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FRL IV: ORATORY, PART 2

T 1 Cic. Q Rosc. 22

subridet Saturius, veterator, ut sibi videtur ...

T 2 Cic. Clu. 107

atque in his omnibus natu minimus, ingenio et diligentia et religione par eis quos antea commemoravi, P. Saturius, in eadem sententia fuit.

On Behalf of C. Fannius Chaerea Against Q. Roscius, the Comic Actor (F3)

F 3 Cic. Q Rosc. 18, 19, 27–28, 51, 52, 56

quid? tu, Saturi, qui contra hunc venis, existimas aliter? nonne, quotienscumque in causa in nomen huius incidisti, totiens hunc et virum bonum esse dixisti et honoris causa appellasti? ... [19] qua in re mihi ridicule es visus esse inconstans qui eundem et laederes et laudares, et virum optimum et hominem improbissimum esse diceres. eundem tu et honoris causa appellabas et virum primarium esse dicebas et socium fraudasse arguebas? ... [27] ... exorditur magna cum exspectatione veteris histrionis exponere societatem. “Panurgus,” inquit, “fuit Fanni; is f{u}it1 ei cum Roscio communis.” hic primum questus est non leviter Saturius communem factum esse gratis cum Roscio,

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106 P. SATURIUS

T 1 Cicero, Pro Quinctio Roscio Comoedo

Saturius smiles, the cunning old fellow, as he thinks himself to be ...

T 2 Cicero, Pro Cluentio

And among them all, P. Saturius, the youngest in years, an equal in ability, earnestness, and devotion to duty of those I mentioned earlier [other judges], was of the same opinion [i.e., a verdict of guilty].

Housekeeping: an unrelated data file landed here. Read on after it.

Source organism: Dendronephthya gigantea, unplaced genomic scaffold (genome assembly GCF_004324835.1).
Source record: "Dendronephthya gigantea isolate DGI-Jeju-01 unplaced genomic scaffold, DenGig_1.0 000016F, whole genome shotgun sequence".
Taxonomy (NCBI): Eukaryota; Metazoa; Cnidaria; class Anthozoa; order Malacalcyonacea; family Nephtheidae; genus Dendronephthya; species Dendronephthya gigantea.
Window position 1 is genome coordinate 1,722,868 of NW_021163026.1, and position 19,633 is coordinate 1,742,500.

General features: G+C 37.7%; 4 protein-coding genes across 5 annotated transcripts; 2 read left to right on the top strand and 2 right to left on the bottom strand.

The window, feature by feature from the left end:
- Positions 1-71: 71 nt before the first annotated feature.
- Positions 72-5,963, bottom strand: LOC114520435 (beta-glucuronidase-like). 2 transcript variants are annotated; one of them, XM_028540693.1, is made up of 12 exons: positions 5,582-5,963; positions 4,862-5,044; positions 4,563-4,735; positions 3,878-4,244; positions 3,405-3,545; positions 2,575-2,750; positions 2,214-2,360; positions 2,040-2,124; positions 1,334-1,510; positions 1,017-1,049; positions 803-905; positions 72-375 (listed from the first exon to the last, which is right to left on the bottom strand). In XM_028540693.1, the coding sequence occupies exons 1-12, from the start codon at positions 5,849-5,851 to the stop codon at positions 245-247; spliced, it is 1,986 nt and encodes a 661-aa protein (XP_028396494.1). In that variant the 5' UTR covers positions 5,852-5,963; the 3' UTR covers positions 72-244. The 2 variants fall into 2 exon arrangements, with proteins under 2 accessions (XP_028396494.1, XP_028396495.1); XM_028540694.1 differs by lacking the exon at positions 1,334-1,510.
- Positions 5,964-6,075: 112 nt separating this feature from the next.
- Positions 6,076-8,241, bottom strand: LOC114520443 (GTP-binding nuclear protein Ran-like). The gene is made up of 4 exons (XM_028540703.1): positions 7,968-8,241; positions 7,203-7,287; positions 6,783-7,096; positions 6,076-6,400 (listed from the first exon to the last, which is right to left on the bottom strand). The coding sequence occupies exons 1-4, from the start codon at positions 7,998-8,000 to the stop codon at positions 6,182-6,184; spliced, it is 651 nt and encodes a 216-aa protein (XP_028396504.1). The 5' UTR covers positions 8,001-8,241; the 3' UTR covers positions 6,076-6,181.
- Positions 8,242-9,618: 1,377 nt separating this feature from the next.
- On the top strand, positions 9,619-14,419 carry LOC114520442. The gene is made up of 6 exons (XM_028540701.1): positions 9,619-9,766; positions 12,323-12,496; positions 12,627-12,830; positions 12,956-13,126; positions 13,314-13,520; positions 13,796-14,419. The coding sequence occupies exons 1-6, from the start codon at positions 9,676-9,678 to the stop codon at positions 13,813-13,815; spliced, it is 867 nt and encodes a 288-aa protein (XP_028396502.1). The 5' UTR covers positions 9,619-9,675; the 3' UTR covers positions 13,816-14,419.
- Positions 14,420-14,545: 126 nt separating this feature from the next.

On Behalf of C. Fannius Chaerea Against Q. Roscius, the Comic Actor (F 3)

F 3 Cicero, Pro Quinctio Roscio Comoedo

Well? Do you, Saturius, who appear against this man here [Q. Roscius], think differently? As often as you happened to mention his name in the case, each time did you not both declare that he was an honorable man and mentioned him by name out of respect? ... [19] In this matter you seemed to me to be ridiculous and inconsistent, as you both attacked and praised the same man, as you called him both a most excellent man and a thorough rascal. As regards the same person, did you mention him by name out of respect and call him a most distinguished man and accuse him of having cheated his business partner? ... [27] ... Amid great expectation he [Saturius] begins to set forth the partnership concerning the old actor. “Panurgus,” he says, “was the slave of Fannius; he becomes the common property of him and Roscius.” At this point Saturius first complained rather strongly that he [the slave] was made common property for Roscius for nothing, as he had been

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DOI: 10.4159/DLCL.fragmentary_republican_latin-oratory.2019